IRS to rich tax cheats: Be afraid. Be very afraid.

Internal Revenue Service ramps up efforts to target international tax dodgers worth $30 million or more.

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NEW YORK (CNNMoney.com) -- The Internal Revenue Service detailed plans on Monday to weed out wealthy, international tax cheats with renewed urgency.

IRS Commissioner Douglas Shulman said the agency recently formed the Global High Wealth Industry task force to target investors with assets "in the neighborhood of $30 million."

Shulman, as he addressed members of the American Institute of Certified Public Accountants in Washington, DC., said that a more "holistic" approach was necessary to find international tax cheats, given the growth in Americans investing overseas, and the broad and complicated nature of modern financing.

"Our goal is to better understand the entire economic picture of the enterprise controlled by the wealthy individual and to assess the tax compliances of that overall enterprise," he said. "We cannot do this by continuing to approach each tax return in the enterprise as a single and separate entity. We must understand and analyze the complete picture."

Shulman said the IRS has already hired flow-through specialists and international examiners. Over time, he plans to add additional tax agents with expertise on economic trends, valuation issues, and other areas.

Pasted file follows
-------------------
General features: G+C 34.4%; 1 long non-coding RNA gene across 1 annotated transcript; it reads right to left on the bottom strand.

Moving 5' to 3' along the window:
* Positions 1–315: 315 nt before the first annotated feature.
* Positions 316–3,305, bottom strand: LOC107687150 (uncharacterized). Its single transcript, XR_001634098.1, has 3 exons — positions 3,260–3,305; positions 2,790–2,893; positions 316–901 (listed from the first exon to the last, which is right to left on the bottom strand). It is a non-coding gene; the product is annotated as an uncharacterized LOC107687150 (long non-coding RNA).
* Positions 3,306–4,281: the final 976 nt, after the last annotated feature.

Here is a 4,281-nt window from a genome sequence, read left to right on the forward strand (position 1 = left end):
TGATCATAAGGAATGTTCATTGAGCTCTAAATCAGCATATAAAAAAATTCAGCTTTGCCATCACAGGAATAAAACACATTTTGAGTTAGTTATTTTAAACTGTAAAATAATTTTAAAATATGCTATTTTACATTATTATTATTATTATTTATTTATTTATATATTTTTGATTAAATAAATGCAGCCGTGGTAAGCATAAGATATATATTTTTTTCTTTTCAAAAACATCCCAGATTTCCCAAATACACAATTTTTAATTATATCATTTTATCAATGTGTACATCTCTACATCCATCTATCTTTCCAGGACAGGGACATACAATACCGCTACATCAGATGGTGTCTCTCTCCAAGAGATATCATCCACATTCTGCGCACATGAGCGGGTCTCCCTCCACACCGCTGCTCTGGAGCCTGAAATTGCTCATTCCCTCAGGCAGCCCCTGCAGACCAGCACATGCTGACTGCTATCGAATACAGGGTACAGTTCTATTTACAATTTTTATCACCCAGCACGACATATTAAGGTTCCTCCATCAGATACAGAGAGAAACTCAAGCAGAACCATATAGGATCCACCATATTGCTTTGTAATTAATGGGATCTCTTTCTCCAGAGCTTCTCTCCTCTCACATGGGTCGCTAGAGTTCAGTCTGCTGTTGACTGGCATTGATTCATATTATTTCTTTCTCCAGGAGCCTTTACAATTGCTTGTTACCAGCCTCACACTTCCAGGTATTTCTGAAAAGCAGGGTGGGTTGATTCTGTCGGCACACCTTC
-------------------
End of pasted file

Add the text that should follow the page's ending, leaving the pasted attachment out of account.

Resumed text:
As part of an earlier effort to bring U.S.-based international taxpayers into compliance, Shulman said that 7,500 investors recently participated in an offshore amnesty program.

"These taxpayers are now back in the U.S. tax system and will be paying taxes on their offshore income in the years to come," he said, noting that their accounts ranged from about $10,000 to $100 million.

The IRS has become more aggressive, but also more flexible, in tracking down international tax cheats. In August, the IRS struck a deal with the Swiss government, gaining access to thousands of UBS AG (UBS) accounts that Americans might have used to dodge tax payments.

Congress cracks down

On Tuesday, members of Congress pledged to help with the IRS' efforts.

Max Baucus, D-Mont., chairman of the Senate Finance Committee, Rep. Charles Rangel, D-N.Y., chairman of the House Ways and Means Committee, and other members of Congress announced Foreign Account Tax Compliance Act, which would force foreign finance companies to reveal information about U.S. account holders.

Baucus said it was based on proposals outlined in the 2010 budget, and President Obama and Treasury Secretary Timothy Geithner both spoke in support of the measure.

"For too long, individuals have taken advantage of the system by hiding money in accounts overseas, while millions of families and small businesses here at home pay the price," Geithner said in a prepared statement. "This legislation will reduce the amount of taxes lost through the illegal use of hidden accounts and is the next step in making sure that everyone pays their fair share." To top of page

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